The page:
The FIND Function
LOOKUP functions find content in a cell, but you use the FIND function to search for text within text. The FIND function is useful when you have a sentence or several terms within a cell, and you want to find a word or string of characters within this text.
The following is the syntax for the FIND function:
FIND (<text to find>, <search within this text>, [OPTIONAL]<character start>)
- Text to find: this is the text that you're searching for
- Search within this text: specifies the cell that contains the text
- Character start [OPTIONAL]: the character at which you want to start the search
Using the "Expense" report example, you could use the FIND function to identify a string within text. You might want to find cells that contain the word "payment" to identify if there was a payment made. You can do this with the FIND function to avoid lookups that require exact matches.
(FIND function example)
The return value for the FIND function is an integer value, but it's important to understand the way Excel parses and identifies a string within the given text. Each character in a string is given a location number starting with a value of "1" for the first character. In this example, the search is for the string "Payment," so if you count the number of characters from the first one, you'll notice that the "P" in "Payment" starts at character number nine. Character index numbers are a part of most string functions in Excel and any other programming language.
Another important issue when working with string values is that evaluation of characters is case sensitive. Case sensitivity is also a part of most programming languages. This means that "payment," "Payment," "PAYMENT" and "PaYmEnT" are different values. The example cell text has a capital "P" in "Payment," so the search text also has a capital "P" in the parameter.
The FIND function in this example searches for the string "Payment" in the A10 cell. The search start character is an option parameter. If you don't specify where you want the search to start, Excel defaults to the first character at location "1" in the string. This example specifies the "1" character location, but it's unnecessary.
When using search functions such as FIND, there will be some scenarios where the search string is not found in the cell. Programming languages have different types of return values when this happens, but Excel returns a #VALUE error. When you create spreadsheets that use the FIND function, you can either use the ISERROR function (or any function that detects errors such as ERROR.TYPE) to detect it and convert it to an alternative output string, or you can leave the error and know that it means the string was not found.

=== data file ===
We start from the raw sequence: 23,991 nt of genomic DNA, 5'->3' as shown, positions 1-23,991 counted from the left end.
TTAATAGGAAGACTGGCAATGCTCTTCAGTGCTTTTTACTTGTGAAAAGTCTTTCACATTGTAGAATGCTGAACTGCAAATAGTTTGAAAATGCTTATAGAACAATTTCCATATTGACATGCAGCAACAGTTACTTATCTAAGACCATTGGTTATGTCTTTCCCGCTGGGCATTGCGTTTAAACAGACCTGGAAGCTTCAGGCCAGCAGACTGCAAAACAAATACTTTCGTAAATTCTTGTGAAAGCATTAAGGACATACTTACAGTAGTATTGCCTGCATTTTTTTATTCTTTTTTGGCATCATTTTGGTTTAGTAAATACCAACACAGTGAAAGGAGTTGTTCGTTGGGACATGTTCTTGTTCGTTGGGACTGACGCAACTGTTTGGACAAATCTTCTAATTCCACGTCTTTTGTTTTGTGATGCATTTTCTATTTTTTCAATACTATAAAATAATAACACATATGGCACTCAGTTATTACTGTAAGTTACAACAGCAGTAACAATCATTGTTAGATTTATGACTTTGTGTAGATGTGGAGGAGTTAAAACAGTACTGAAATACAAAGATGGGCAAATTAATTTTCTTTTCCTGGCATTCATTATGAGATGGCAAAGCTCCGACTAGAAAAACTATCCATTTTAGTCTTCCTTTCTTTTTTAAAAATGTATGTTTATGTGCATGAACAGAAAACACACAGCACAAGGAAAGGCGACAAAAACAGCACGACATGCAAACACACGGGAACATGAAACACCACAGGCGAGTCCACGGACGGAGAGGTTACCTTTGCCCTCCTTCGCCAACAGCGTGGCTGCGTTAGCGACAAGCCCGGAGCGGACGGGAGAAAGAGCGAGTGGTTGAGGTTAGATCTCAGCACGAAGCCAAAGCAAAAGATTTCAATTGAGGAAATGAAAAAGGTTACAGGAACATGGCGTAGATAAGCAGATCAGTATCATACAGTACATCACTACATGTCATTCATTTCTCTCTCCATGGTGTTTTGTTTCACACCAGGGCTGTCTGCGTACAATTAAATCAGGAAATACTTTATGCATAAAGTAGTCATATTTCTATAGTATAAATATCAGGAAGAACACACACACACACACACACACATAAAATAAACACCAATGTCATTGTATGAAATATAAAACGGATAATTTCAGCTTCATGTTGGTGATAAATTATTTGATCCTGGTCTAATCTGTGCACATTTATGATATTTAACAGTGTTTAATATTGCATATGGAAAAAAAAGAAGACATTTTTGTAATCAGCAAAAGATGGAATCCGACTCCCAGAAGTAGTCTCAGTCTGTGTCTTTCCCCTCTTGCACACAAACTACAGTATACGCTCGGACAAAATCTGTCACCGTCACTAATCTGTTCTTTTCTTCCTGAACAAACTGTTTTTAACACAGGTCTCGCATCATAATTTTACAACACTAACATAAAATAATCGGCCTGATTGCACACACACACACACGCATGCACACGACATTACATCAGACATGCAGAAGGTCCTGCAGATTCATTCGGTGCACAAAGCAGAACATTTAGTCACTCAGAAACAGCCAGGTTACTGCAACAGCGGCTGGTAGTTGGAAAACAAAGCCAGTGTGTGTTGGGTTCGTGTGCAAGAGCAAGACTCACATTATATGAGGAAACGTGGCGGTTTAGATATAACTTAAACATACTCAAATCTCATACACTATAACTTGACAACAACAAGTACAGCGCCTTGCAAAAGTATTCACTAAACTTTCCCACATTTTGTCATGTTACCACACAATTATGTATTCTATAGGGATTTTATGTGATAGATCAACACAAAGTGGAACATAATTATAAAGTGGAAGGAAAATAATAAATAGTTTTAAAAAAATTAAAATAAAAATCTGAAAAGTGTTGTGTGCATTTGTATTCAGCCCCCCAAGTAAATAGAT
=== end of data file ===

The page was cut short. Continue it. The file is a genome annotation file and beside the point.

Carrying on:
The LEFT, RIGHT and MID Functions
Returning an entire phrase from a cell might be beneficial for some spreadsheets, but you can return only parts of a string. You can return one or several characters from a string using the LEFT, RIGHT and MID functions. These functions will return only a specific number of characters from a string regardless of the characters within the string.
The LEFT function returns a specified number of characters starting from the left side of the string. For instance, if you only want to return the string "Pay" from a cell with the string "Payment" stored, you could use the LEFT function to retrieve the "Payment" string's first three characters.
The LEFT function has the following syntax:
LEFT (<string>, [OPTIONAL]<number of characters to retrieve>)
The second parameter is optional, and it defaults to the first character. You can specify "1" in this parameter and Excel 2019 will only take the first character or exclude the first parameter and you'll get the same result.
(LEFT function example)
The example uses the "Payments Found" cell to retrieve the first three characters, which are "Pay." If you specify a character count that exceeds the length of the string, Excel returns the entire string stored in the cell.
The RIGHT function has the same syntax as the LEFT function including the same number of parameters, but the only difference is that the character count taken from the cell's string starts from the right side. Using the same cell in the "Expenses" spreadsheet, you can see the changes in the result when changing the LEFT function to RIGHT.
(RIGHT function example)
Nothing was changed other than the function used, because the LEFT and RIGHT functions have the same parameters. Since the character count starts at the right side of the string, the last three characters display in the selected cell. Just like LEFT, the default character number is "1," so if you only need the first character from the right side of a string, you can leave out this parameter.